UPFRONT Gendered work cultures disadvantage women

It’s still man’s world out there in the corporate jungle and that gender bent is why women are under-represented at management level – according to discussion paper recently released by global recruitment company Hudson.
While Kiwi women fare better than their Aussie counterparts in relation to the pay gap between men and women’s weekly average wages, the study points out that men still dominate managerial jobs by three to one in both countries and women remain clustered in clerical and service areas.
It argues that women don’t make it into the upper echelons in proportion to their workplace participation because the gendered workplace culture favours dominant male values and characteristics. Women are forced into playing the male game and consequently give up their ability to change business culture to reflect more feminine traits.
This situation is reinforced by male networks and male mentoring relationships that exclude women.
It’s not that women aren’t good at networking – just that they tend not to be doing it at the most influential levels.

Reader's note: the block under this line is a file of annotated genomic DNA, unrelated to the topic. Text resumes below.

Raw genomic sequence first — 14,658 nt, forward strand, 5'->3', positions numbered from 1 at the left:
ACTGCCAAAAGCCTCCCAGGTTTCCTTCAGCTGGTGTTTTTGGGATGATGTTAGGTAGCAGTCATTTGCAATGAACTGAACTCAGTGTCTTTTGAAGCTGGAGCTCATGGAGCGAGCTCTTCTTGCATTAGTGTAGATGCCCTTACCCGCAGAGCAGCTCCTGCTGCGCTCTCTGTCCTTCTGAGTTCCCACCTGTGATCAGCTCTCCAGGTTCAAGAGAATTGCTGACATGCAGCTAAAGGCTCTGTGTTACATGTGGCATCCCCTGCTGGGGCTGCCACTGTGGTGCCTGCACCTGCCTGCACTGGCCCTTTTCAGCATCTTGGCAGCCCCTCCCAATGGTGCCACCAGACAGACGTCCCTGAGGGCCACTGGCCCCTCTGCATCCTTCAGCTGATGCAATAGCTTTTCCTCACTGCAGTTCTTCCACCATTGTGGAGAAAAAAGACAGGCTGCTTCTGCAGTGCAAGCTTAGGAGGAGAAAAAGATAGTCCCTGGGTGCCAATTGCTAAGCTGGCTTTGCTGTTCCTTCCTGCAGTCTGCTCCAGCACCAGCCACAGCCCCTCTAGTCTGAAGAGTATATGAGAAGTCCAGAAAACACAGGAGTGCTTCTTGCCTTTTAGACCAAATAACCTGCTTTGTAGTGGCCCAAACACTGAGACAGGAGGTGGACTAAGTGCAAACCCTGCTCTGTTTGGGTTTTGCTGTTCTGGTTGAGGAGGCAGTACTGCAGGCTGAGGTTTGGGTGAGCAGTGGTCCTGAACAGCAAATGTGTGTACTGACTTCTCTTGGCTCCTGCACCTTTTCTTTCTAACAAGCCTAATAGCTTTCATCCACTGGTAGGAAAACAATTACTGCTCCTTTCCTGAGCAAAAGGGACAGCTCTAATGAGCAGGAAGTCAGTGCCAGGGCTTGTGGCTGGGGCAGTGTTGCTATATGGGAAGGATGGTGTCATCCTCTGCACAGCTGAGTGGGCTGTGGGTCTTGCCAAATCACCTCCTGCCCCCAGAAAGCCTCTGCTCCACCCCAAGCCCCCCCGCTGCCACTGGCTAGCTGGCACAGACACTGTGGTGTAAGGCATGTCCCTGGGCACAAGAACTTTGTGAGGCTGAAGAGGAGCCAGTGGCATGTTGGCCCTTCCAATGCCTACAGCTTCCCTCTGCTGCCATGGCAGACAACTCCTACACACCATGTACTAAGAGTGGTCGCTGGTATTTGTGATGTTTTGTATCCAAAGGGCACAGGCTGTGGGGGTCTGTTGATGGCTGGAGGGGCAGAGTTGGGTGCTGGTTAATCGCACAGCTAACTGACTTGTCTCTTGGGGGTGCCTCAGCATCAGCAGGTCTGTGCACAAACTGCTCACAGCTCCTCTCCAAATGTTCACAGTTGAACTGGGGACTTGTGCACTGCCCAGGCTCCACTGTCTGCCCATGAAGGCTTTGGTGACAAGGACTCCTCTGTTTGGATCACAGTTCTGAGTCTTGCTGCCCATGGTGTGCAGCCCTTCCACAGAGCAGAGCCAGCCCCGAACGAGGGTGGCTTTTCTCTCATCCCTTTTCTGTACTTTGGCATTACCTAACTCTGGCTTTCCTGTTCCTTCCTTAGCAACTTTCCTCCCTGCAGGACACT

Australian research has shown that even where women gain more management promotions at faster rate and are given more work merit than male colleagues, they still end up lower in the organisational hierarchy. In other words upward promotion doesn’t necessarily gain them more power or status.
One outcome is that more women are abandoning the boys’ culture to start their own businesses. In Australia, for example, 31 percent of self-employed people are women, up from 20 percent in the mid-1990s.
The paper says any changes to the gendered culture problem have to be driven from the top down, need to embrace diversity and to take into account work-life balance issues.

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